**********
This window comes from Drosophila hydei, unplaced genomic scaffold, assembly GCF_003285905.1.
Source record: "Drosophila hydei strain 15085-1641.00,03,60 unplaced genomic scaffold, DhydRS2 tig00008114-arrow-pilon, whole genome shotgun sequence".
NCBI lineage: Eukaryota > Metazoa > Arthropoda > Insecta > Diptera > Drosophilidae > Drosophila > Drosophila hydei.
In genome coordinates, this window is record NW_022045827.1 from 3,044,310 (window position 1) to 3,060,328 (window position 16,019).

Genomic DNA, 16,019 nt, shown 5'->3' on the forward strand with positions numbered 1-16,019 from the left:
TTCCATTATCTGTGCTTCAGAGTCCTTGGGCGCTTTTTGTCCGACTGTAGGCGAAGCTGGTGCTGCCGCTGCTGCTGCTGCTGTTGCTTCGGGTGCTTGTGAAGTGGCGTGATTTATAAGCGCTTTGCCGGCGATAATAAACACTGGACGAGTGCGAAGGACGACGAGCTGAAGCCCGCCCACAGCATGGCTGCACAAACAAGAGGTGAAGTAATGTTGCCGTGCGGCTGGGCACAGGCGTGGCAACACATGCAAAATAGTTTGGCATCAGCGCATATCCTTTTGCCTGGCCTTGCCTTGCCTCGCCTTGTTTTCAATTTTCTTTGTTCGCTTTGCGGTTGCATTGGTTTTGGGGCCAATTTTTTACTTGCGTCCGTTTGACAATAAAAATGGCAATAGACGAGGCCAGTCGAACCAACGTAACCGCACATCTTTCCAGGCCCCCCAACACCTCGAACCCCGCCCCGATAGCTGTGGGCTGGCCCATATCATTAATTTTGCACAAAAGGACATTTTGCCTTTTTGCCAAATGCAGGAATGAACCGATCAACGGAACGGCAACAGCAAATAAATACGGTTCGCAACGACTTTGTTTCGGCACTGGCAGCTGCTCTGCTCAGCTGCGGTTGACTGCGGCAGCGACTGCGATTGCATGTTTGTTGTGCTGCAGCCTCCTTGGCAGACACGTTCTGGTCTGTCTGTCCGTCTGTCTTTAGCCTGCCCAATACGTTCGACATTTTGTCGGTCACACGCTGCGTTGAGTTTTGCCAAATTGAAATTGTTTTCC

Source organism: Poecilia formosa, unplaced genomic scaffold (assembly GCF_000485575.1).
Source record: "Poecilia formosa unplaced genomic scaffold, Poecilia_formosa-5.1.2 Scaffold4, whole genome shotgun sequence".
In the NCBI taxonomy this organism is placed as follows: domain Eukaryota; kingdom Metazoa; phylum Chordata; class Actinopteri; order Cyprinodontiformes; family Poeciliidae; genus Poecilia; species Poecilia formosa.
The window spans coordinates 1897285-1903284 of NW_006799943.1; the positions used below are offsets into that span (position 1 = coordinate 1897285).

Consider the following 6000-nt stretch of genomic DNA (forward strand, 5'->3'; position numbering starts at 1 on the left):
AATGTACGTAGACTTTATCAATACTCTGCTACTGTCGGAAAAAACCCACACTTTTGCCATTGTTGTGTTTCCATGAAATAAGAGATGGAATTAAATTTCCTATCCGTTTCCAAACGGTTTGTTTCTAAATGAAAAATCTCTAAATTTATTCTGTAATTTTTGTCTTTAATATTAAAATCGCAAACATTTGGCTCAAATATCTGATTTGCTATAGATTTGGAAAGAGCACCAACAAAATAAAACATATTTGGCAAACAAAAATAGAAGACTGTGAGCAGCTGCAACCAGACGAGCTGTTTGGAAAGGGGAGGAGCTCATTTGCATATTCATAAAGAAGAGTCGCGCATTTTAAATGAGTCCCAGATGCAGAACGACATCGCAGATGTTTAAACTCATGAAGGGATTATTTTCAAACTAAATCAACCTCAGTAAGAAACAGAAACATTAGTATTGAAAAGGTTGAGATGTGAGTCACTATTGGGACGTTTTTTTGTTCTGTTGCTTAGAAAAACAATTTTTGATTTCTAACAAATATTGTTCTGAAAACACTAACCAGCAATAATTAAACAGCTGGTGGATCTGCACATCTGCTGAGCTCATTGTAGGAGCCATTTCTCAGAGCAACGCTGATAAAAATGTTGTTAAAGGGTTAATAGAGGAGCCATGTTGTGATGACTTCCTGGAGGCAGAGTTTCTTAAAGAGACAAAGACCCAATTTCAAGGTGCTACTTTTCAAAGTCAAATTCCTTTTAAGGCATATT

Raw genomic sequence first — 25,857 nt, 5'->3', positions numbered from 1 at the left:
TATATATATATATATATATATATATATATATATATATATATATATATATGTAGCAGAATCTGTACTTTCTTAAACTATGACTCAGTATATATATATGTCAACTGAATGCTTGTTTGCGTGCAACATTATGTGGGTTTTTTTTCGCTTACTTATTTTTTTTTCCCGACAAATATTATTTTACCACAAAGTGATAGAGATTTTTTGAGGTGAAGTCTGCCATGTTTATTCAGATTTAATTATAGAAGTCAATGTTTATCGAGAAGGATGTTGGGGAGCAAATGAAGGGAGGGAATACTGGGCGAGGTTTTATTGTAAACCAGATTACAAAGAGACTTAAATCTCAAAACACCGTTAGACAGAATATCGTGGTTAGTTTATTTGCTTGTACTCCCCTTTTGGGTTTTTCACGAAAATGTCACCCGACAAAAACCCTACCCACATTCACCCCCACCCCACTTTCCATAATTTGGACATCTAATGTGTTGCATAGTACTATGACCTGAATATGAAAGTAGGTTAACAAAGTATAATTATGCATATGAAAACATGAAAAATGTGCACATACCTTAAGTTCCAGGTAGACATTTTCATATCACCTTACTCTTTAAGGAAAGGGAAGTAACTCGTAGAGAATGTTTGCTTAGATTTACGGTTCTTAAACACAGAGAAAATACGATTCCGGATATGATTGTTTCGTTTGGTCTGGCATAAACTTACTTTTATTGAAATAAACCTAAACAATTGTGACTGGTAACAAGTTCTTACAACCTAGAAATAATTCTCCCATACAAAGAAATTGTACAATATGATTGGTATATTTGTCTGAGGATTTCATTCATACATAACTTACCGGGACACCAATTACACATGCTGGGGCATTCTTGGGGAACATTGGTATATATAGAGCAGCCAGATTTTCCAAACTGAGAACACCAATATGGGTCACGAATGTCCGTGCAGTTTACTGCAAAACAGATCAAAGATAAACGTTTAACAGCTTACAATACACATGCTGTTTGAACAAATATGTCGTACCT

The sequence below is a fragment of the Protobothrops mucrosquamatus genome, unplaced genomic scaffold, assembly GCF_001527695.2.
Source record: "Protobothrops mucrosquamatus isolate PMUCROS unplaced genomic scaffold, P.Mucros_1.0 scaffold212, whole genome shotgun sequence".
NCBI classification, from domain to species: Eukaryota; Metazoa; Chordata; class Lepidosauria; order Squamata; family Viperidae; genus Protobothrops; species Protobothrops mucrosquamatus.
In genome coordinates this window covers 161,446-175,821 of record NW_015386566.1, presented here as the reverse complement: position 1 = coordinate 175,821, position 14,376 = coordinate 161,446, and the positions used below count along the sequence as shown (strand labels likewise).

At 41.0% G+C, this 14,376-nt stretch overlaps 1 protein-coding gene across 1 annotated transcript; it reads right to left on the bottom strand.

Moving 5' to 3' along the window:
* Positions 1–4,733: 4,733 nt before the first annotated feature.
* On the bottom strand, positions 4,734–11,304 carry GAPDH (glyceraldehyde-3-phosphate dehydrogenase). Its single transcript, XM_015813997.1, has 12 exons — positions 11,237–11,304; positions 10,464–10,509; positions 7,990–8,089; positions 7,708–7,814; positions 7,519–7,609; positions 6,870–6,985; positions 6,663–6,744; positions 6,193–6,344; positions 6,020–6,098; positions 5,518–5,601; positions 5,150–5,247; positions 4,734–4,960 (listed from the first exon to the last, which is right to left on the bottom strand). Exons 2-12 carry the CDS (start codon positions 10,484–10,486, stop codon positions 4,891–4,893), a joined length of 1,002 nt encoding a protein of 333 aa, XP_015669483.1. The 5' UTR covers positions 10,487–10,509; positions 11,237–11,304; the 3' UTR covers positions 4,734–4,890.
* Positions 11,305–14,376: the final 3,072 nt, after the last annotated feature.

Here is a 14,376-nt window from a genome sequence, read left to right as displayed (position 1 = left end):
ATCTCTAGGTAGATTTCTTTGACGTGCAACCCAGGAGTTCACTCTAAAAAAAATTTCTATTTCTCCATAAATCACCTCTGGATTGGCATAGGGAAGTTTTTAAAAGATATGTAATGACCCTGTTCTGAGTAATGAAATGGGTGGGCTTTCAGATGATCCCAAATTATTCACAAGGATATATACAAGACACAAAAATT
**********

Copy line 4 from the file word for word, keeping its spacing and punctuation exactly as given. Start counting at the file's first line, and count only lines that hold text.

In genome coordinates, this window is record NW_022045827.1 from 3,044,310 (window position 1) to 3,060,328 (window position 16,019).